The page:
Should Heavy Alcohol Consumption While Pregnant be a Crime?

A court case in the UK could force Britain to criminalize heavy consumption of alcohol while pregnant, a controversial move even among health professionals. How did this case come about, and what are the risks of consuming alcohol while pregnant?

The case in question is brought by a mother who adopted a child with disabilities that, she says, directly resulted from the child’s birth mother drinking heavily while pregnant despite knowing the risks to the unborn baby.

The child, who is now six years old, has cognitive problems. The child’s adoptive mother is calling on the Court of Appeals to issue a ruling that could prompt the British government to codify its advice against drinking while pregnant to make it a criminal offense. Were that to happen, it would be a first for the UK.

Current UK guidelines advise that women who are pregnant avoid drinking altogether. If they absolutely cannot abstain, guidelines say that they should not have alcohol at all in the early weeks of pregnancy and then have only 1-2 units of alcohol twice a week thereafter after. Women should never get drunk while pregnant and should never binge drink, the advice says. None of these guidelines are currently law and do not technically carry any legal weight. Yet, like in this court case, some campaigners say that the government needs to introduce a law because the problem is worsening.

To give a sense of the issue, the Department of Health is reported as estimating that about one in 100 babies are now born with alcohol related disorders, collectively known as Foetal Alcohol Syndrome (FAS).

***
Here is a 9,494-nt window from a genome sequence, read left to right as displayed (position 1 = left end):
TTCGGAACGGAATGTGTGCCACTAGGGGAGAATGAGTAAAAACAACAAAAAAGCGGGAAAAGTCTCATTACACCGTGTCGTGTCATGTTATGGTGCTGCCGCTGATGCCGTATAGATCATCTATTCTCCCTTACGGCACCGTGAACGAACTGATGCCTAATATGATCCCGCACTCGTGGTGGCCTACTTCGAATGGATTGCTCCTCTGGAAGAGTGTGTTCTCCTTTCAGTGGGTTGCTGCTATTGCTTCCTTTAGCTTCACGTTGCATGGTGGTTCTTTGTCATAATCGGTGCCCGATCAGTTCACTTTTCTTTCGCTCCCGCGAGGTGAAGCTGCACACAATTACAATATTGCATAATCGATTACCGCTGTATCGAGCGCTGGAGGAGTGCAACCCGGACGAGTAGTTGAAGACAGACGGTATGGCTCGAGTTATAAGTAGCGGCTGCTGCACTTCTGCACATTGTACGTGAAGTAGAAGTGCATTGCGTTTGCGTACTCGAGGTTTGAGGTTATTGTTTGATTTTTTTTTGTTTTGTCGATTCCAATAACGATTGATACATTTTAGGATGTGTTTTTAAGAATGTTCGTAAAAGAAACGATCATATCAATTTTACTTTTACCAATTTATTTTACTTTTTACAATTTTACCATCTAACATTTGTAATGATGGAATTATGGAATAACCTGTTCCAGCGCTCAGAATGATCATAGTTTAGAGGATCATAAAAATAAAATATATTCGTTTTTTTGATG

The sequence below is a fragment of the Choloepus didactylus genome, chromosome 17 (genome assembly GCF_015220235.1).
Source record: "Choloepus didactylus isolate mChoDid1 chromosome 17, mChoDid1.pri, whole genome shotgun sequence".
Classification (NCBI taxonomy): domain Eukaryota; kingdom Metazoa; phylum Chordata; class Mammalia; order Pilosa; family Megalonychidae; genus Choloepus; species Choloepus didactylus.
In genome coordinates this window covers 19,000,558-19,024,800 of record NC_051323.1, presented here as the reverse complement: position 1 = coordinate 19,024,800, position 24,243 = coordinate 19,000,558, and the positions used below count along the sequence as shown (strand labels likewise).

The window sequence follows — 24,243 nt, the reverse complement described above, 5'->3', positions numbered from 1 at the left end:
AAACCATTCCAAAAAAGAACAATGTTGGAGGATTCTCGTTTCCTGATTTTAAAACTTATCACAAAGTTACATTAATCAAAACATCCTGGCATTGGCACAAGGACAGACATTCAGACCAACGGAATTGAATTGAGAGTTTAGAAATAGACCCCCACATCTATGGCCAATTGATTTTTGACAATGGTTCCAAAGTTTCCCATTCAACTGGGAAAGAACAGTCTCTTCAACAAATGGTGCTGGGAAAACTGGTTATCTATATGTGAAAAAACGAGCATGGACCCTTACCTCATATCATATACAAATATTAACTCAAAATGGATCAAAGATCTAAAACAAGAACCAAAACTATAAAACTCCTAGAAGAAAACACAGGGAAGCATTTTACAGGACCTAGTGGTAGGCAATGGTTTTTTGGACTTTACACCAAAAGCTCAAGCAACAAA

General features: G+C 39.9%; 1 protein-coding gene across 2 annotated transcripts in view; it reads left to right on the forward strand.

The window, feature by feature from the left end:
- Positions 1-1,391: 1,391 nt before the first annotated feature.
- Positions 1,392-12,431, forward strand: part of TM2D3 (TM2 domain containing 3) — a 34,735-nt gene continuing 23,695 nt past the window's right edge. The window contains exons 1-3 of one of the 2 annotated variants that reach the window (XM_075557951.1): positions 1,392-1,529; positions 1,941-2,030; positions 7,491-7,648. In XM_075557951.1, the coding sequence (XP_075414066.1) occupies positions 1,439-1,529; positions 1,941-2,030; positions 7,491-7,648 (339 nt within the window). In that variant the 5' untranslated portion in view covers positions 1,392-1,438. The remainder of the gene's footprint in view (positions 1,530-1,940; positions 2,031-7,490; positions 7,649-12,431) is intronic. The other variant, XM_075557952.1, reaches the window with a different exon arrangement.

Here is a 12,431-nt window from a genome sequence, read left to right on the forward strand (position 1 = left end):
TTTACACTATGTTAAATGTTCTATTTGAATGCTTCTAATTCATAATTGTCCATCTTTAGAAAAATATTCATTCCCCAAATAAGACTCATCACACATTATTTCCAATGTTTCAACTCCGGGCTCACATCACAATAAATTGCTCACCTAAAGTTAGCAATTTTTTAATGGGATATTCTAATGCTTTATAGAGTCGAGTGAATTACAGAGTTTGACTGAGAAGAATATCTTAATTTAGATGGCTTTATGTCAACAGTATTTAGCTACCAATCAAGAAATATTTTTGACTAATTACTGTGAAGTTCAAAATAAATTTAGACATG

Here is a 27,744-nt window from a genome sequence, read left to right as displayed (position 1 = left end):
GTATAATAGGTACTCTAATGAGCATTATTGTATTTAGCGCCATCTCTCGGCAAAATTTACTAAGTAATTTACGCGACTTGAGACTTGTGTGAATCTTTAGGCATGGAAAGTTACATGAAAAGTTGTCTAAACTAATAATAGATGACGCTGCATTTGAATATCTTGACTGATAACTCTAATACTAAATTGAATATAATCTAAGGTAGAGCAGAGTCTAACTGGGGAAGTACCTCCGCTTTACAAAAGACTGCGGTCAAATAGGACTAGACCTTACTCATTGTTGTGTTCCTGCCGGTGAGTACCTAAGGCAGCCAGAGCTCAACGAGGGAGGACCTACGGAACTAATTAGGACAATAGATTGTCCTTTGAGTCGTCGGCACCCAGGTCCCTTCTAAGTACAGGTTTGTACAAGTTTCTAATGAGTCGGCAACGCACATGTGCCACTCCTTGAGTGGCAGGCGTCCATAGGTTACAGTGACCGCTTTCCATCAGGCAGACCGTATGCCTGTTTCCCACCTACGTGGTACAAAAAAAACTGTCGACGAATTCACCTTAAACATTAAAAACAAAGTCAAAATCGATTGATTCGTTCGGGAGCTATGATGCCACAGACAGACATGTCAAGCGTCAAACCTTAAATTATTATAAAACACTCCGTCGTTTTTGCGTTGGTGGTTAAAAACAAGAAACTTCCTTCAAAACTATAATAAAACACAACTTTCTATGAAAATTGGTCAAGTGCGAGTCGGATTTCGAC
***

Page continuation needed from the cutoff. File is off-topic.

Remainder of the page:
FAS occurs when alcohol crosses the placenta into the bloodstream of the unborn baby. This can result in a number of developmental and brain abnormalities. Drinking while pregnant has been associated with a number of health problems, including but not limited to:

  • miscarriage
  • heart defects
  • learning problems and behavior disorders
  • facial deformities
  • stunted physical and emotional development
  • a possible cause of ADHD
  • a possible cause of low birth weight

While arguably the number of cases of serious problems is not that high, the figure of FAS and FAS-like cases has seen a 50% increase over the past three years, and due to how hard it is to track these kinds of cases, the true figure may in fact be much higher.

While we may be less than keen to address this problem with legislation, campaigners point out there is some roughly analogous legislation in the UK parliament at the moment in the form a ban on smoking in cars where children are present. Why would we seek to prevent the ills of passive smoking yet not address what is essentially a form of passive alcohol consumption?

Supporters of the case say that this isn’t about punishing mothers, but that the government is (perhaps unintentionally) sending a mixed message by on the one hand calling on women to abstain from alcohol but at the same suggesting that consuming 1-2 units of alcohol is safe. While that might technically be true, supporters of the change say it is unhelpful and children may be suffering as a result.

Not everyone is convinced criminalizing drinking is appropriate, though. Susan Fleisher of the group NOFAS-UK, which raises awareness about the dangers of consuming alcohol during pregnancy, has said that criminalization would be counterproductive. The problem, she says, is that women don’t in fact know why drinking is bad during pregnancy. Furthermore, Fleisher adds, women with a dependence on alcohol aren’t being given the help they need to address that problem and find substitutes for their drinking behaviors.

“Women can’t be prosecuted for something they don’t know about, and, to be fair, women who are alcoholics, who have an issue with drinking, should be given support and should be given information so they know there’s a chance they could harm another life.”

Other issues raised against this change include concerns as to how cases of unlawful drinking could in fact be established. The only perhaps reliable way would be to have doctors monitor blood alcohol but this could drive a wedge between women and their health team and lead to women risking their own and their baby’s health simply because they do not want to get caught — by any standard, that’s not a good direction.